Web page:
Low productivity isn’t lazy

Good post on the Productivity Commission blog, Prod Blog.

When it comes to labour productivity, or productivity more generally many people in society assume that an economist saying “productivity is low” is the same as saying “people are lazy”.  But this is far from the case.  Lisa Meehan clears that up for us:

Poor labour productivity doesn’t mean that Kiwi workers are lazy.  Labour productivity measures how much output is produced per hour worked; it doesn’t tell us anything about how hard we’re working.  In fact, as we discuss in our paper, New Zealanders work long hours compared with the OECD average.  The problem is that despite these long hours, NZ has low GDP per capita – that is, the problem stems from poor labour productivity.

Put another way, ‘labour productivity’ is a convenient (and useful) metric to think keep tabs on our wider productivity performance.  But, by itself, the catch-all labour productivity measure tells us little about the performance of workers alone.

Personally, I’ve had many people get quite angry at me about the idea that productivity is low – they will scream about how they are working as hard as they can, and trying to produce the best work place environment that they can.  And economists are definitely not claiming otherwise.

The key point is that the value of goods and services produced for each hour of work we are putting in is lower than many other developed countries.  What this means is an important question, and one that helps to guide the idea of where policy can help.  As Lisa says, policy sets the rules of the game – and the ultimate goal of these rules should be to engender a situation that allows the preferences of individuals in society to be satisfied in a way consistent with our view of “social welfare”.  When the rules are inappropriate for these aims, there is scope for government to help out.

Sidenote:  I see this:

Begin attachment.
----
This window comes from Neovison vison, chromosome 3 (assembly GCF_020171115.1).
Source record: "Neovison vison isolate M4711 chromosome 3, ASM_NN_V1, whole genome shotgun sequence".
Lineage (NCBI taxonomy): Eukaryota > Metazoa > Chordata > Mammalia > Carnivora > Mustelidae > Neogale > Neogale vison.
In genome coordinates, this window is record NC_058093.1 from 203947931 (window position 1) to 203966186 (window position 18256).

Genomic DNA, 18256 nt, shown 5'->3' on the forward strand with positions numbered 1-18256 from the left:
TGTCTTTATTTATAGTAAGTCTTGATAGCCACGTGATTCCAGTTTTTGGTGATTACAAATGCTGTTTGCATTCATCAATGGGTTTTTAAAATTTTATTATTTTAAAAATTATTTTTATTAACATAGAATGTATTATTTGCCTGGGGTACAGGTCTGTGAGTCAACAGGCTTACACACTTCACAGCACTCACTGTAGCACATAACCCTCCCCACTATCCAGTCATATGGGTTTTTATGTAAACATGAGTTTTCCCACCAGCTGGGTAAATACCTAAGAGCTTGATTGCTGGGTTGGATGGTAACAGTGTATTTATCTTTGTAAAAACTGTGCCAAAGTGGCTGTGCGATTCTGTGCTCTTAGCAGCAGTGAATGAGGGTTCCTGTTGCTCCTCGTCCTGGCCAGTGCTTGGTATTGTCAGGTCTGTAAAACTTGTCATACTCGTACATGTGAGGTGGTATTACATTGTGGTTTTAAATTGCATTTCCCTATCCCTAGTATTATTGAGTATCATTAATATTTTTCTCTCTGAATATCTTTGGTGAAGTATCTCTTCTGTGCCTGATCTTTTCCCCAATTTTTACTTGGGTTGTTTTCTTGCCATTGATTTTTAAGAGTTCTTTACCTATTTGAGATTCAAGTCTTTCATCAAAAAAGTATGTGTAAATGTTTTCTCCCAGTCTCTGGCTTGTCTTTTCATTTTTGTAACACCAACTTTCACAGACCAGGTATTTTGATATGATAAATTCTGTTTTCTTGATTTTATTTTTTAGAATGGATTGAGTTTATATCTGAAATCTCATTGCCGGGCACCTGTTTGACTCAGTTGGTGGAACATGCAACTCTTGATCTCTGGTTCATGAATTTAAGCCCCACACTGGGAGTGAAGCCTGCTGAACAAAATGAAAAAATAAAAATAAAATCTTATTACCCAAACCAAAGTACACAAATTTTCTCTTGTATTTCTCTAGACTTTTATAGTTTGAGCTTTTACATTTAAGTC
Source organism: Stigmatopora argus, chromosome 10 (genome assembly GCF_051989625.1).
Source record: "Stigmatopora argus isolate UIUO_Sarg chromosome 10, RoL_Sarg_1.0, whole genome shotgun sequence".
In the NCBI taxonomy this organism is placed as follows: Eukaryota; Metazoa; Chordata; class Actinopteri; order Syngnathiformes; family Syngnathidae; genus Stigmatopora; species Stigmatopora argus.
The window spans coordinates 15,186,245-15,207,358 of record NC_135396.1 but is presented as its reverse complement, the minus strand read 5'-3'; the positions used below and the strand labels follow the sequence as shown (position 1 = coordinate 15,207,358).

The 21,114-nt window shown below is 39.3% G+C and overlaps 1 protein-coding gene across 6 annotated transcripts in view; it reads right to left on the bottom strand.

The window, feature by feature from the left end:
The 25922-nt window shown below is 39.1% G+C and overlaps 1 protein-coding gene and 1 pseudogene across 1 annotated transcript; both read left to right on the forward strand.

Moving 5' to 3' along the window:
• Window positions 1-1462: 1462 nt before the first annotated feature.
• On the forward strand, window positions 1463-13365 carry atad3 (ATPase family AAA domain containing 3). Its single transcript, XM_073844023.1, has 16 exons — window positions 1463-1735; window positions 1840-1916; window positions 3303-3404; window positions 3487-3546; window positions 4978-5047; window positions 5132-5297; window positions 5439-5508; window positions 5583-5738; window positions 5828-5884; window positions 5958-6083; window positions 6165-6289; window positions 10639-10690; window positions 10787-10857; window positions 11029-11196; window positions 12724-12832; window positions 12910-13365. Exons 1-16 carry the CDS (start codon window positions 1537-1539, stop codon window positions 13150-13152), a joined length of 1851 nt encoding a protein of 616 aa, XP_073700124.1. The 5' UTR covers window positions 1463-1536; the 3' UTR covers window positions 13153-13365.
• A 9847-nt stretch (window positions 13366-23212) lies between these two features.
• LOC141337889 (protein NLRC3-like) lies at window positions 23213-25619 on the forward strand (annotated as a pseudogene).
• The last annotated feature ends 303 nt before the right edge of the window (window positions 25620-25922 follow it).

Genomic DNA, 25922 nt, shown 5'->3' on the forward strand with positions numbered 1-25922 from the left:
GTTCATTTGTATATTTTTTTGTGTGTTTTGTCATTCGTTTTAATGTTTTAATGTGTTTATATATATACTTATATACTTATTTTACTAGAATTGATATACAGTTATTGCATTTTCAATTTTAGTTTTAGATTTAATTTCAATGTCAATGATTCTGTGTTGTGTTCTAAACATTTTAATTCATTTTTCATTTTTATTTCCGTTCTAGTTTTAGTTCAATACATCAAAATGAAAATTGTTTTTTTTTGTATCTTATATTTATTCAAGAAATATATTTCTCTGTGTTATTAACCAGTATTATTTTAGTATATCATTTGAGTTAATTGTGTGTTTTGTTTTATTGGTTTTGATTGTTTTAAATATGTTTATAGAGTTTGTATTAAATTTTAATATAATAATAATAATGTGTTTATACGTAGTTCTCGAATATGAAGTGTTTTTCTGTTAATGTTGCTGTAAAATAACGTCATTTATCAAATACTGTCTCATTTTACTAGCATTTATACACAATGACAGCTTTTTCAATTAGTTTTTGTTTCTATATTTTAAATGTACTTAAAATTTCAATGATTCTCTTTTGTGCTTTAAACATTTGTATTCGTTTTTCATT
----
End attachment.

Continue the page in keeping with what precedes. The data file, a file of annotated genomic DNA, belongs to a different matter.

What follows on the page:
He’s been getting a bit of a hard time around the office from those of us who think this is all part of his plan to win the title of ‘NZ’s sexiest economist’.

I will keep Paul Conway’s name in mind when asking for nominations next year – I suspect I’ll have to think about next years vote more carefully than this years, there may need to be categories.

  • VMC

    You say that economists do not mean people are lazy when they say ‘productivity is low’. But what do they mean when they say ‘labour productivity is low’? If they don’t mean the people who do they work are producing less than they might why put in the word ‘labour’. There are many factors of production, so by emphasising the ‘labour’ word, economists are indeed letting all the other possible causes off the hook. And since most labour get directed by managers (who also provide their tools and equipment, lets start talking about managerial productivity!

    • Language is interesting – when economists say labour productivity they are imagining a cobbs-douglas production function just sitting around. As a result the level of capital, technology, and other forms of labour all have an impact on the marginal product (and the average) of labour.

      This is so ingrained that when I think “labour productivity” I usually start thinking about the stock of capital pretty much immediately!

      However, in the last couple of years especially, I’ve had a whole number of non-economists say that it makes them feel like they are being attacked for what they do at work – which I’m pretty sure is not what any economist in the universe means! It was nice to see the Productivity Commission get that a cover off on their blog 😉

      • VMC

        I wonder about the “not what any economist in the universe means” bit. Many economists are rather moralising as I am sure you will know – and language like ‘labour productivity’ suits a moralists, I think. Am glad you have friends who are prepared to challenge you on the language front.